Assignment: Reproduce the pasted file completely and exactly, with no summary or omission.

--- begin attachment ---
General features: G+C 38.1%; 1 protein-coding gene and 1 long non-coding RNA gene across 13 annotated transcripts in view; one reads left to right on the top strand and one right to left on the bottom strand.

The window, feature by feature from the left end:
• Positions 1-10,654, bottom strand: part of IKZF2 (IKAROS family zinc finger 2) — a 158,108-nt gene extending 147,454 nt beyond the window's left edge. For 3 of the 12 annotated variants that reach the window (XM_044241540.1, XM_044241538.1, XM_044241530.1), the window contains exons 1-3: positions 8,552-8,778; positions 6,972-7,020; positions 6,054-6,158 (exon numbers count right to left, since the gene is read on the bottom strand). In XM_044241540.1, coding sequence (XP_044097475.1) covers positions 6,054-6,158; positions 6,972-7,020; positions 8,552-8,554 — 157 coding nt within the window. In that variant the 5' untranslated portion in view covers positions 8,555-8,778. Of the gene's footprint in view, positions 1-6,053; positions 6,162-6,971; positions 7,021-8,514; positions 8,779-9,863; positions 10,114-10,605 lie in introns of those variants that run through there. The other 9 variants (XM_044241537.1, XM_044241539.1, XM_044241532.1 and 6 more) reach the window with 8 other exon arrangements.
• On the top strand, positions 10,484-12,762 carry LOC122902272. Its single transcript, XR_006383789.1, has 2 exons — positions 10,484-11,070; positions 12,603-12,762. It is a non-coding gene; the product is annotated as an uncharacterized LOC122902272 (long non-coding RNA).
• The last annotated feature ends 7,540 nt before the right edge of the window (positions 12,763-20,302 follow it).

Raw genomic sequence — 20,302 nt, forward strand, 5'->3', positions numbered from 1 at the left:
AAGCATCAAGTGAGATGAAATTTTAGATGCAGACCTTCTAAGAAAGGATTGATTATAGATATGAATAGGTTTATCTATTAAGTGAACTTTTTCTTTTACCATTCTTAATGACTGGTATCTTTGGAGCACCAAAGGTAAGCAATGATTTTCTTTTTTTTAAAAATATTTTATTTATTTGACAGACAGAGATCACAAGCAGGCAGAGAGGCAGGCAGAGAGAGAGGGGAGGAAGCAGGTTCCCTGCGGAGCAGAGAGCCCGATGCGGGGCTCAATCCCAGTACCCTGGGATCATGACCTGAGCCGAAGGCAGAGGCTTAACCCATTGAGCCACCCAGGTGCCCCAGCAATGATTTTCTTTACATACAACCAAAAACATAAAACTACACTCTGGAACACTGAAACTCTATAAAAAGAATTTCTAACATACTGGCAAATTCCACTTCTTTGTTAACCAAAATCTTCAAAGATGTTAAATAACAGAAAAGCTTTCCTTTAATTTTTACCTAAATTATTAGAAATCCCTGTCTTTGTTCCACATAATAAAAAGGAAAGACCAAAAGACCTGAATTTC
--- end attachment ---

General features: G+C 38.1%; 1 protein-coding gene and 1 long non-coding RNA gene across 13 annotated transcripts in view; one reads left to right on the top strand and one right to left on the bottom strand.

The window, feature by feature from the left end:
• Positions 1-10,654, bottom strand: part of IKZF2 (IKAROS family zinc finger 2) — a 158,108-nt gene extending 147,454 nt beyond the window's left edge. For 3 of the 12 annotated variants that reach the window (XM_044241540.1, XM_044241538.1, XM_044241530.1), the window contains exons 1-3: positions 8,552-8,778; positions 6,972-7,020; positions 6,054-6,158 (exon numbers count right to left, since the gene is read on the bottom strand). In XM_044241540.1, coding sequence (XP_044097475.1) covers positions 6,054-6,158; positions 6,972-7,020; positions 8,552-8,554 — 157 coding nt within the window. In that variant the 5' untranslated portion in view covers positions 8,555-8,778. Of the gene's footprint in view, positions 1-6,053; positions 6,162-6,971; positions 7,021-8,514; positions 8,779-9,863; positions 10,114-10,605 lie in introns of those variants that run through there. The other 9 variants (XM_044241537.1, XM_044241539.1, XM_044241532.1 and 6 more) reach the window with 8 other exon arrangements.
• On the top strand, positions 10,484-12,762 carry LOC122902272. Its single transcript, XR_006383789.1, has 2 exons — positions 10,484-11,070; positions 12,603-12,762. It is a non-coding gene; the product is annotated as an uncharacterized LOC122902272 (long non-coding RNA).
• The last annotated feature ends 7,540 nt before the right edge of the window (positions 12,763-20,302 follow it).

Raw genomic sequence — 20,302 nt, forward strand, 5'->3', positions numbered from 1 at the left:
AAGCATCAAGTGAGATGAAATTTTAGATGCAGACCTTCTAAGAAAGGATTGATTATAGATATGAATAGGTTTATCTATTAAGTGAACTTTTTCTTTTACCATTCTTAATGACTGGTATCTTTGGAGCACCAAAGGTAAGCAATGATTTTCTTTTTTTTAAAAATATTTTATTTATTTGACAGACAGAGATCACAAGCAGGCAGAGAGGCAGGCAGAGAGAGAGGGGAGGAAGCAGGTTCCCTGCGGAGCAGAGAGCCCGATGCGGGGCTCAATCCCAGTACCCTGGGATCATGACCTGAGCCGAAGGCAGAGGCTTAACCCATTGAGCCACCCAGGTGCCCCAGCAATGATTTTCTTTACATACAACCAAAAACATAAAACTACACTCTGGAACACTGAAACTCTATAAAAAGAATTTCTAACATACTGGCAAATTCCACTTCTTTGTTAACCAAAATCTTCAAAGATGTTAAATAACAGAAAAGCTTTCCTTTAATTTTTACCTAAATTATTAGAAATCCCTGTCTTTGTTCCACATAATAAAAAGGAAAGACCAAAAGACCTGAATTTC